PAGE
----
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Dermaplaning is an exfoliation method done by dermatologists, plastic surgeons or aestheticians using a 10 gauge scalpel to gently scrape off the top layer of dulling dead skin cells in order to reveal a smoother fresh skin surface.
Furthermore you achieve a smoother make-up application as it also removes facial hair and peach fuzz or vellus hair. Cosmetic dermatologists sometimes use dermaplaning to help to prepare the skin for procedures like laser treatments and chemical peels as it creates a more optimal "canvas" to work with. As the top layer of the skin is removed, it would allow better penetration of skincare products.
Dermaplaning is supposed to be suitable for almost all skin types except those with active acneic skin. However, I would be careful if you have fragile skin, are prone to get broken capillaries, red dots or redness. If done well, the procedure is painless and is comparable to shaving. Prior to the procedure, the skin will need to be cleaned and dried. Sometimes AHA and BHA (Alpha & Beta Hydroxy Acids) or a combination of both are used as preparation. The skin is pulled taut with one hand, and in the other hand a sterile 10 gauge blade (scalpel) is placed on the skin in a 45 degree angle. With short strokes, the dead skin cells and peach fuzz is "shaved" off.
Dermaplaning instantly improves the skin's texture. The skin surface will feel very smooth. There is no downtime, however you may be left with some redness or sensitivity. It is claimed that vellus hair does not regrow darker or stronger, it just might feel different as the ends are cut off straight. However, speaking to dermatologists with experience in dermaplaning, they gave a clear warning that they did see a more coarse hair regrowth in costumers with darker skin tones (Fitzpatrick scale 3 or higher).
There are some devices developed for dermaplaning at home. One of those devices is called Dermaflash and the device is shown in the article picture. It's currently only available in the US. I did try the Dermaflash. The design looks aesthetically pleasing, but found it to be quite large, thus suitable for bigger areas like the cheeks, however more difficult to use when more precision is requered around the brows, lips and nose. Some use a smaller and very affordable eyebrow razor. Although you may get satisfactory results after using a home device, the safest and best results you will obtain when dermaplaning is done by a professional. The treatment results will keep approximately 3 - 4 weeks. Ask your health care provider if dermaplaning would be a suitable exfoliation method for you. Personally, I prefer the use of gentle acids over any mechanical form of exfoliation, however both methods don't remove facial vellus hair. That could be a valid reason to opt for dermaplaning. Don't forget to use adequate sunscreen afterwards.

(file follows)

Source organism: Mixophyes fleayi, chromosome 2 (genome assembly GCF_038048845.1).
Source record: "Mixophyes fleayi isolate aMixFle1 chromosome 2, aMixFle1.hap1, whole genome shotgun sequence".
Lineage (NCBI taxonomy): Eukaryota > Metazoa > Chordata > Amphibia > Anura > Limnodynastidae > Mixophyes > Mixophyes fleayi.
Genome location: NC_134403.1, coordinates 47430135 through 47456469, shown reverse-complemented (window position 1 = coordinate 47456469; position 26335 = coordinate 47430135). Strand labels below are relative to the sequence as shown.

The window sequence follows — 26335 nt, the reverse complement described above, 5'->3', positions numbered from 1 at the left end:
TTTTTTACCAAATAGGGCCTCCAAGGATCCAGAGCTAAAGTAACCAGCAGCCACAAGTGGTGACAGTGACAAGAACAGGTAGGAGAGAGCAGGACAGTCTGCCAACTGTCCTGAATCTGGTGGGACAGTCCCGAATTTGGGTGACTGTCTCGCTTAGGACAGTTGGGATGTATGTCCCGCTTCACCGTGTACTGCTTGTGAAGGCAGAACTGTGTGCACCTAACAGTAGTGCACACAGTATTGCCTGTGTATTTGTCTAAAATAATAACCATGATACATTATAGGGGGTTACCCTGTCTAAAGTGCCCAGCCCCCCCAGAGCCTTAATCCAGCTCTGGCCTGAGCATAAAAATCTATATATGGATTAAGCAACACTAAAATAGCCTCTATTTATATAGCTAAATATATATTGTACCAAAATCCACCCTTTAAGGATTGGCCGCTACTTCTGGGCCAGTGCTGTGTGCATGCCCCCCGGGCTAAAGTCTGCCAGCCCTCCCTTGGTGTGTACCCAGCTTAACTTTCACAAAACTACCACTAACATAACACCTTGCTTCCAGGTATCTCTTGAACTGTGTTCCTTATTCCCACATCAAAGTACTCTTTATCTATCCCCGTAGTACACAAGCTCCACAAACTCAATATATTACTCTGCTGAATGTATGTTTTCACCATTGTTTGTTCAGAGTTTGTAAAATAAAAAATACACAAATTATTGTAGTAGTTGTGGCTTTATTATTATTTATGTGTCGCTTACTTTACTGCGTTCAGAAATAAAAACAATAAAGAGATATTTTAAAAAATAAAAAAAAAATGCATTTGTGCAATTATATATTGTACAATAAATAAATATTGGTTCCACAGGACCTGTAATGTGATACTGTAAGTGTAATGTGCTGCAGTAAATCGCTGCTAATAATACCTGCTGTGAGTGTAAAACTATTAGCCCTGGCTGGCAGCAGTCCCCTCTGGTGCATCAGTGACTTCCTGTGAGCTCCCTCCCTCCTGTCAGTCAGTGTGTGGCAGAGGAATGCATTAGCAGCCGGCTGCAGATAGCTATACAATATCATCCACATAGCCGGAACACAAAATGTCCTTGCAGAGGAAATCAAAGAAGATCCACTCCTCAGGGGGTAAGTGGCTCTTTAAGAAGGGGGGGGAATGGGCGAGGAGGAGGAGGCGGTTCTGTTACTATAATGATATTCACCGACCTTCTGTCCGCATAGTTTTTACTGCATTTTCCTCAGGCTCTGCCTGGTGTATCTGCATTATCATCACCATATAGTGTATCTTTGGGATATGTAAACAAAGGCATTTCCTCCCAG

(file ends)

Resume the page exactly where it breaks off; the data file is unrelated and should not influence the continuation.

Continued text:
click here to read more about chemical vs mechanical exfoliation
We can support's skin natural exfoliation process in various ways, for example with mechanical or chemical exfoliation.
Desquamation (shedding of skin cells thus exfoliation) is an important part of the skin's natural regeneration or renewal process.
Already in our twenties, this process slightly, however increasingly starts to slow down (Kligman 1983). As a result, the cells on the surface of our skin (corneocytes) become bigger (Kligman 1989) and a little disorganised. This leads to a duller appearance (loss of radiance) and a more rough texture of our skin.
A very comprehensive comparison of both methods:
The word "acid" unfortunately sounds very harsh and skin-unfriendly. Many acids are actually skin's own, like for example lactic acid is a skin's own natural moisturising factor (NMF) and so is hyaluronic acid. The level of NMF's decrease as we age and our skin my lose the ability to maintain well hydrated. Many years ago the benefits of lactic acid were capitalised by using baths filled with donkey milk. Citric acid is commonly used in skin care products and toners to balance skin's pH. Gluconolactone is only gradually penetrates skin and is very gentle.
It's unfortunate that "acids" have such a negative connotation, as our skin (healthy and problematic) can benefit if we use them regularly. Moreover, I prefer this method over mechanical exfoliation for all skin types, however particularly if you have dry skin, acne- or redness prone skin, sensitive skin or mature skin.
The risk of exfoliation is over-exfoliation. Over-exfoliation is damage of our skin barrier and the symptoms are very comparable to dry or (hyper) sensitive skin symptoms, which are: redness, irritation, tightness, excessive dryness, dry patches, flaking skin, uncomfortable stinging, or even burning sensation. Whenever you experience one or more symptoms of over-exfoliation, it's recommended to reduce the number of times you exfoliate and support the skin barrier repair with a moisturiser.
Hope you enjoy healthy skin & take care.
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